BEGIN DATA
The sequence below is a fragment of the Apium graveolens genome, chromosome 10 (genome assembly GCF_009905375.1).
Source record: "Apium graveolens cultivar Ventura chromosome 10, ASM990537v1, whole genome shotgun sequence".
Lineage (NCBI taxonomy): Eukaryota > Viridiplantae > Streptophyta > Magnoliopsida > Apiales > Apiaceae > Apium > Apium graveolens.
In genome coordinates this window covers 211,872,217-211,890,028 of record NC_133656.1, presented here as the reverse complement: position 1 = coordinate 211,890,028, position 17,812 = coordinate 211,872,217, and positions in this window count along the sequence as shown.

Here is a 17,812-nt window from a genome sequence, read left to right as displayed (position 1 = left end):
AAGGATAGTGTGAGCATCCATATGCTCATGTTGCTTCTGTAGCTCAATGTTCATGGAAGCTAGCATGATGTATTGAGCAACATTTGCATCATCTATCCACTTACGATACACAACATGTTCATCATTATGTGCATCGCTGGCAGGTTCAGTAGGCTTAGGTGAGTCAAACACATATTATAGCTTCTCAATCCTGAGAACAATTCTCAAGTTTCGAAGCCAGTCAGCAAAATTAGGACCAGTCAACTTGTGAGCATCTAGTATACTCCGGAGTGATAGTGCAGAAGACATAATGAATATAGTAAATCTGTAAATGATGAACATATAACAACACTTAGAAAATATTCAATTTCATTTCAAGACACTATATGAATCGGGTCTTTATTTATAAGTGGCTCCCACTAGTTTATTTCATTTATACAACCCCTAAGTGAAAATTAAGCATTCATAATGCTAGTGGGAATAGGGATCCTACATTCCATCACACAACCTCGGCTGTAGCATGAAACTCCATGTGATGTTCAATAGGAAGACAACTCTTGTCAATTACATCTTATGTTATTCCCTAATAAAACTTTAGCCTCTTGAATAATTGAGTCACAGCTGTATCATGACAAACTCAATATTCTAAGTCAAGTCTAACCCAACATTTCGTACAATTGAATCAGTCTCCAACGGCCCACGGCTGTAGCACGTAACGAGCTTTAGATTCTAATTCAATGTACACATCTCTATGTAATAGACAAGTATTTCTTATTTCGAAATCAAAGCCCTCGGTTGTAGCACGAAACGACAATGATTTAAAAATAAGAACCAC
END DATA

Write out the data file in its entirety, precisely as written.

The sequence below is a fragment of the Apium graveolens genome, chromosome 10 (genome assembly GCF_009905375.1).
Source record: "Apium graveolens cultivar Ventura chromosome 10, ASM990537v1, whole genome shotgun sequence".
Lineage (NCBI taxonomy): Eukaryota > Viridiplantae > Streptophyta > Magnoliopsida > Apiales > Apiaceae > Apium > Apium graveolens.
In genome coordinates this window covers 211,872,217-211,890,028 of record NC_133656.1, presented here as the reverse complement: position 1 = coordinate 211,890,028, position 17,812 = coordinate 211,872,217, and positions in this window count along the sequence as shown.

Here is a 17,812-nt window from a genome sequence, read left to right as displayed (position 1 = left end):
AAGGATAGTGTGAGCATCCATATGCTCATGTTGCTTCTGTAGCTCAATGTTCATGGAAGCTAGCATGATGTATTGAGCAACATTTGCATCATCTATCCACTTACGATACACAACATGTTCATCATTATGTGCATCGCTGGCAGGTTCAGTAGGCTTAGGTGAGTCAAACACATATTATAGCTTCTCAATCCTGAGAACAATTCTCAAGTTTCGAAGCCAGTCAGCAAAATTAGGACCAGTCAACTTGTGAGCATCTAGTATACTCCGGAGTGATAGTGCAGAAGACATAATGAATATAGTAAATCTGTAAATGATGAACATATAACAACACTTAGAAAATATTCAATTTCATTTCAAGACACTATATGAATCGGGTCTTTATTTATAAGTGGCTCCCACTAGTTTATTTCATTTATACAACCCCTAAGTGAAAATTAAGCATTCATAATGCTAGTGGGAATAGGGATCCTACATTCCATCACACAACCTCGGCTGTAGCATGAAACTCCATGTGATGTTCAATAGGAAGACAACTCTTGTCAATTACATCTTATGTTATTCCCTAATAAAACTTTAGCCTCTTGAATAATTGAGTCACAGCTGTATCATGACAAACTCAATATTCTAAGTCAAGTCTAACCCAACATTTCGTACAATTGAATCAGTCTCCAACGGCCCACGGCTGTAGCACGTAACGAGCTTTAGATTCTAATTCAATGTACACATCTCTATGTAATAGACAAGTATTTCTTATTTCGAAATCAAAGCCCTCGGTTGTAGCACGAAACGACAATGATTTAAAAATAAGAACCAC